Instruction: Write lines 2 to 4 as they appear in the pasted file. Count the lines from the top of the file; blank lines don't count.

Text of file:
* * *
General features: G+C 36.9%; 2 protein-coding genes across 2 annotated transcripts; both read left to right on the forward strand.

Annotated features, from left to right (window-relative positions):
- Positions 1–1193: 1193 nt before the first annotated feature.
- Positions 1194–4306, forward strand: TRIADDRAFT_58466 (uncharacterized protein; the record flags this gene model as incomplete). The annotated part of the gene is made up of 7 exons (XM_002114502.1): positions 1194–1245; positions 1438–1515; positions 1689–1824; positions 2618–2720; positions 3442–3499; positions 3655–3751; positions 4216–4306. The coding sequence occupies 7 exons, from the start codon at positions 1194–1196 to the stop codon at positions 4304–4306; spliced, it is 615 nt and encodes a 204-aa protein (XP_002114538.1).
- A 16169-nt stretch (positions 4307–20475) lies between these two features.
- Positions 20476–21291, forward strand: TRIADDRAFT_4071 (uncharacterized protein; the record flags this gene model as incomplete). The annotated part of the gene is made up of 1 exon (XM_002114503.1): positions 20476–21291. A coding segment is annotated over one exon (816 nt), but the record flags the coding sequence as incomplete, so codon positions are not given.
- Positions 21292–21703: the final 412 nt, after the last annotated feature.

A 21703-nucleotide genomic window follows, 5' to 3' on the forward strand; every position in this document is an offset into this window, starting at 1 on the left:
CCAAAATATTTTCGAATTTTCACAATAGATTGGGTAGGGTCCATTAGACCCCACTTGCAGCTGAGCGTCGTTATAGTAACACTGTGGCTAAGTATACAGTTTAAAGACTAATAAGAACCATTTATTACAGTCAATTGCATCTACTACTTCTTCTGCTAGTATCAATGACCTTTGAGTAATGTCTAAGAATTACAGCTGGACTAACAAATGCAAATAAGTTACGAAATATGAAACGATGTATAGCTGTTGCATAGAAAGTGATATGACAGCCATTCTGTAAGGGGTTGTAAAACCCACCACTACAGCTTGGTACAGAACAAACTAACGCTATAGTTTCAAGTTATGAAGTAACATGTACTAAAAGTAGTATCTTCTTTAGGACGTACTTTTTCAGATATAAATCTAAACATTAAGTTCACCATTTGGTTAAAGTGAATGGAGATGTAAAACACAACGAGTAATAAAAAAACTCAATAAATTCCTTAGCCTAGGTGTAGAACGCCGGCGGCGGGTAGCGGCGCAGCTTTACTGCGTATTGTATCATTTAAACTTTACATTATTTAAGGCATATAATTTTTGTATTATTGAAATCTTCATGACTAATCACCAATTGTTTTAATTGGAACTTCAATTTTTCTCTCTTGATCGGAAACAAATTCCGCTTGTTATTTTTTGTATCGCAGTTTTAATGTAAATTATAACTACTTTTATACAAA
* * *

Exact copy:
Annotated features, from left to right (window-relative positions):
- Positions 1–1193: 1193 nt before the first annotated feature.
- Positions 1194–4306, forward strand: TRIADDRAFT_58466 (uncharacterized protein; the record flags this gene model as incomplete). The annotated part of the gene is made up of 7 exons (XM_002114502.1): positions 1194–1245; positions 1438–1515; positions 1689–1824; positions 2618–2720; positions 3442–3499; positions 3655–3751; positions 4216–4306. The coding sequence occupies 7 exons, from the start codon at positions 1194–1196 to the stop codon at positions 4304–4306; spliced, it is 615 nt and encodes a 204-aa protein (XP_002114538.1).